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Augusta man shot in face seeks $20 million in lawsuit

Thursday, Oct. 4, 2012 3:54 PM
Last updated 10:46 PM
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A man shot in the head while trying to stop a burglary at his neighbor’s apartment is suing the apartment complex’s management and the men arrested in the shooting for $20 million.

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Wayne Eggins Jr. (left), who was shot in the head while trying to stop a burglary at his neighbor's apartment, is suing the apartment complex's management and the men arrested in the shooting for $20 million.   FILE/STAFF
Wayne Eggins Jr. (left), who was shot in the head while trying to stop a burglary at his neighbor's apartment, is suing the apartment complex's management and the men arrested in the shooting for $20 million.

The lawsuit brought by Wayne Eggins Jr., who nearly died from his wounds, names Wilkinson Real Estate Advisors as a defendant, along with the two men arrested in the shooting: Aaron Bey and Stanley Fields.

The suit says the former Merrick Place Apartments on Skinner Mill Road, now Millbrook Pointe Apart­ments, “has been plagued by continuous and violent criminal conduct for the past decade, and residents are in constant fear for their safety.”

As evidence, the suit points to at least 55 incidents of burglary, robbery and other gun-related charges before the Feb. 18, 2011, shooting.

The suit accuses the apartment complex’s management and corporate officers of ignoring this information and refusing “to provide safety for the residents of the complex.” It also states that management ignored resident complaints about poor lighting, broken doors and overgrown bushes and brushed aside requests for more security officers and deputy patrols.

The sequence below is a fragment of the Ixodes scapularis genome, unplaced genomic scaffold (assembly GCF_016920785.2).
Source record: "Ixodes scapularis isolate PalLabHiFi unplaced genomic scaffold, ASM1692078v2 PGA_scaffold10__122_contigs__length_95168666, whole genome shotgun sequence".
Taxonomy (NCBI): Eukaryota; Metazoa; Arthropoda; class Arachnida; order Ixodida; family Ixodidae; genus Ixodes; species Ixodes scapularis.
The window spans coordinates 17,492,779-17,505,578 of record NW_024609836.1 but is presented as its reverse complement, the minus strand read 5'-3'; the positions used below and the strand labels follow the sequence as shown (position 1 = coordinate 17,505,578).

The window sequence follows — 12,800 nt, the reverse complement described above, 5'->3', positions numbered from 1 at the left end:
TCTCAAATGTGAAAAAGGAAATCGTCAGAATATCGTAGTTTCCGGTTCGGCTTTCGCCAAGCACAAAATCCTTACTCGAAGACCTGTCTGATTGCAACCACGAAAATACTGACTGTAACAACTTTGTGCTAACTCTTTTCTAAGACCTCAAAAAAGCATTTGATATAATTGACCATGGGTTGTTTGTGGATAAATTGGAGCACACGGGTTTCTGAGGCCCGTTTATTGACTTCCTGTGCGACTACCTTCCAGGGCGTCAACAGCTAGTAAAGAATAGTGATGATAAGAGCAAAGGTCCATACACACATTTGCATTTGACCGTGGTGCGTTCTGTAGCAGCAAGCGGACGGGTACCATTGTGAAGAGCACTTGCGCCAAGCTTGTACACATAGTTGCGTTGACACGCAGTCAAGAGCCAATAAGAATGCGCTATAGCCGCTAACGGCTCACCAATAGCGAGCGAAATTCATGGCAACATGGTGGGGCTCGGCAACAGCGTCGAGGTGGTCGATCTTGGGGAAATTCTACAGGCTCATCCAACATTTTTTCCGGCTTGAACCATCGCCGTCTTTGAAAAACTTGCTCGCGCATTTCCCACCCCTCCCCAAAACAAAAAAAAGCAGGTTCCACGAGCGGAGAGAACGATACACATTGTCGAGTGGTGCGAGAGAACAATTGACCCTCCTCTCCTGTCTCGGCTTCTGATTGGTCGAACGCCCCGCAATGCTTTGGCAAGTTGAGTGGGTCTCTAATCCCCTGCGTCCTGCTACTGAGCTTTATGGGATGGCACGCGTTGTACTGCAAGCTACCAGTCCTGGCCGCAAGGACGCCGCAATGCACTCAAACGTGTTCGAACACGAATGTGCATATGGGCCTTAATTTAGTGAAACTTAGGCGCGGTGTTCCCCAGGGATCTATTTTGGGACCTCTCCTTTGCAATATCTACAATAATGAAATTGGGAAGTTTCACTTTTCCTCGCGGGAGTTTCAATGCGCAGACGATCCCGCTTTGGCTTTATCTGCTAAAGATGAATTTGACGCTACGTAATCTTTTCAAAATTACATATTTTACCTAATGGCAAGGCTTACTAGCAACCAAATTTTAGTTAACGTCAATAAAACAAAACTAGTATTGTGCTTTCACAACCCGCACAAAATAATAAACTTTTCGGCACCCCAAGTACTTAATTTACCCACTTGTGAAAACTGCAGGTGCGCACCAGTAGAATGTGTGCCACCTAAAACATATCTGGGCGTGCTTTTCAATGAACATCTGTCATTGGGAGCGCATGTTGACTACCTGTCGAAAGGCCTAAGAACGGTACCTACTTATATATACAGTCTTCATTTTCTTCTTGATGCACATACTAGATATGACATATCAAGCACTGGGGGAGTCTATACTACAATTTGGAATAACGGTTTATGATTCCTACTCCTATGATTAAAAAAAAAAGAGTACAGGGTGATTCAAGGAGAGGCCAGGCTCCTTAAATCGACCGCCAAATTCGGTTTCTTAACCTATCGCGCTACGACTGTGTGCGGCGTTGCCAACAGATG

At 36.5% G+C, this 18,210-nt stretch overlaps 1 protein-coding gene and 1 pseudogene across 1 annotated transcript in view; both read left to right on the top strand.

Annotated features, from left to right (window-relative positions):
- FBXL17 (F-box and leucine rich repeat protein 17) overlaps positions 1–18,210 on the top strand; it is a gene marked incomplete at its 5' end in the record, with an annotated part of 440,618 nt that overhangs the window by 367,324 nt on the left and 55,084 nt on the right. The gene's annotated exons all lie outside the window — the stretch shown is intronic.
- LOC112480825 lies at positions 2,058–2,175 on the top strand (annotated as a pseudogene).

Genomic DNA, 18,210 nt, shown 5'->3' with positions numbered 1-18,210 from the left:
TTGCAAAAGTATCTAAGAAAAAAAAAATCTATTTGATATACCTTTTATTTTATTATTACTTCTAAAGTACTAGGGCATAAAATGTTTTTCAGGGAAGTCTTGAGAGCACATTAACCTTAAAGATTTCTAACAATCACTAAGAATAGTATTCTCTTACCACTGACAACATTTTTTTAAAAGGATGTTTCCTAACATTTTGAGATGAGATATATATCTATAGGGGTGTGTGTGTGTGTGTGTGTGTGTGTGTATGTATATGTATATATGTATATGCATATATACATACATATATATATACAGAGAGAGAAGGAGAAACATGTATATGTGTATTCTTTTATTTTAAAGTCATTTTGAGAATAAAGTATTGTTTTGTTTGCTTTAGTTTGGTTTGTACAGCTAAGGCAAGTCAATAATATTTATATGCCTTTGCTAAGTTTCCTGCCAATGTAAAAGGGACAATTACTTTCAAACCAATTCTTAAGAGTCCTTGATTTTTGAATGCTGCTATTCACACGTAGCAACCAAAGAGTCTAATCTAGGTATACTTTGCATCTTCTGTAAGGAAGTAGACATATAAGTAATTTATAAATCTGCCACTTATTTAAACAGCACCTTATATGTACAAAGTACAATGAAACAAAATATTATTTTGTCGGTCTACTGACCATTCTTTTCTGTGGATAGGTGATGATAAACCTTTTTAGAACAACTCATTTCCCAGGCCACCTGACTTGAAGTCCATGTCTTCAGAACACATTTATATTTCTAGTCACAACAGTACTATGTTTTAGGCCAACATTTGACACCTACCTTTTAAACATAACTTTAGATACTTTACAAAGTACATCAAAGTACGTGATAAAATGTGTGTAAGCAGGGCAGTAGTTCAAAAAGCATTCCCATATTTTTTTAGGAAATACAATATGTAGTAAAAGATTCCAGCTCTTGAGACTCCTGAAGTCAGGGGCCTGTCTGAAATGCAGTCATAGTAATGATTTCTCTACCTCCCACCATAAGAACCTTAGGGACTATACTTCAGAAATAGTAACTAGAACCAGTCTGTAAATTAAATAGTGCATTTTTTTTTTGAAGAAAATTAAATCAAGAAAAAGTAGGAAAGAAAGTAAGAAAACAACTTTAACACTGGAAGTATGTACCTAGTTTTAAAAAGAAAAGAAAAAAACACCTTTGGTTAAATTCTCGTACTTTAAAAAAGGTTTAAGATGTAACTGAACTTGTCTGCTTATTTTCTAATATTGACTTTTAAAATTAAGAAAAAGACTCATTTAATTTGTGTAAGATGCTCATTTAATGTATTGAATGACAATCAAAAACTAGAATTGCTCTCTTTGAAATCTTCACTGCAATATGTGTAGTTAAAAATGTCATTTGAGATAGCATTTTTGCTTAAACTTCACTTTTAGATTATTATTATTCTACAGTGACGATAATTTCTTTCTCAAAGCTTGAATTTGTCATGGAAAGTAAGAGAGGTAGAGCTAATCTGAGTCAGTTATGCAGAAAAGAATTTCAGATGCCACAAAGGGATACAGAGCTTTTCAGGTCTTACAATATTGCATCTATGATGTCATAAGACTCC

Eggins, who was shot in the face, has undergone numerous reconstructive surgeries on his jaw and portions of his skull to relieve brain swelling. His injuries have left him with partial paralysis and medical expenses exceeding $400,000, according to the lawsuit.

Eggins is “permanently disabled as the result of the negligence” of Wilkinson Real Estate, the lawsuit states.

The $20 million in damages would cover past and future medical expenses, loss of wages, disability, and pain and suffering, the lawsuit says.

Neither Wilkinson Real Estate nor the suspects have filed a response.

Court records show that Bey pleaded guilty to aggravated assault and is serving an 11-year prison sentence; Fields is scheduled for trial Monday on charges including aggravated assault and criminal attempt to commit burglary.

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myfather15 10/05/12 - 06:22 am
This is so pathetic

This is absolutely pathetic. He shoots another man in the face, while committing a burglary and gets 11 years?? He should have got no less than 30 years. We need to send a message to people that do such things. Would he have got life if the victim had died? The victim here is scared for life and has permament disabilities that he will have to deal with for the remainder of this life. The idiot who shot him needs to pay with a large portion of his own life, since he did a horrible thing to another human being. 11 years?? He will be out in less than 6 probably.

southern2 10/05/12 - 09:28 am
One call...that's all!

I praise Mr. Eggins for his heroic efforts in this tragic event but now seems he is the one resorting to burglary in his suit against the deep pocket complex. Knowing an apartment complex is crime ridden and non responsive to maintenance issues is enough to keep me from renting there. No one forced him there right? OK to sue the shooters though. I was burglarized in a west Augusta neighborhood. Never occurred to me to sue the neighborhood association for my losses. No guarantees when or where this will happen. Looks like the taxpayers are the ones who are really on the hook for this, medical bills, fiance baby, disability payments, housing 2 prisoners. Would like to see the total taxpayer cost to date. I do wish Mr. Eggins well in his ongoing recovery.

Little Lamb
Little Lamb 10/05/12 - 01:45 pm

If he wins this lawsuit, no apartment owner or manager is safe.

Willow Bailey
Willow Bailey 10/05/12 - 07:22 pm
I agree with you LL. If the

I agree with you LL. If the place was so terrible, why not move? They are renters, not property owners which makes a quick exit available.

Though I feel for him and wish him the best, it makes no sense to sue the management when it was his choice to put himself in harm's way by intervening during the robbery. A swift call to 911 would have supplied the help. What material things are worth dying for? The cost of such settlements are passed on to the public through higher insurance premiums.

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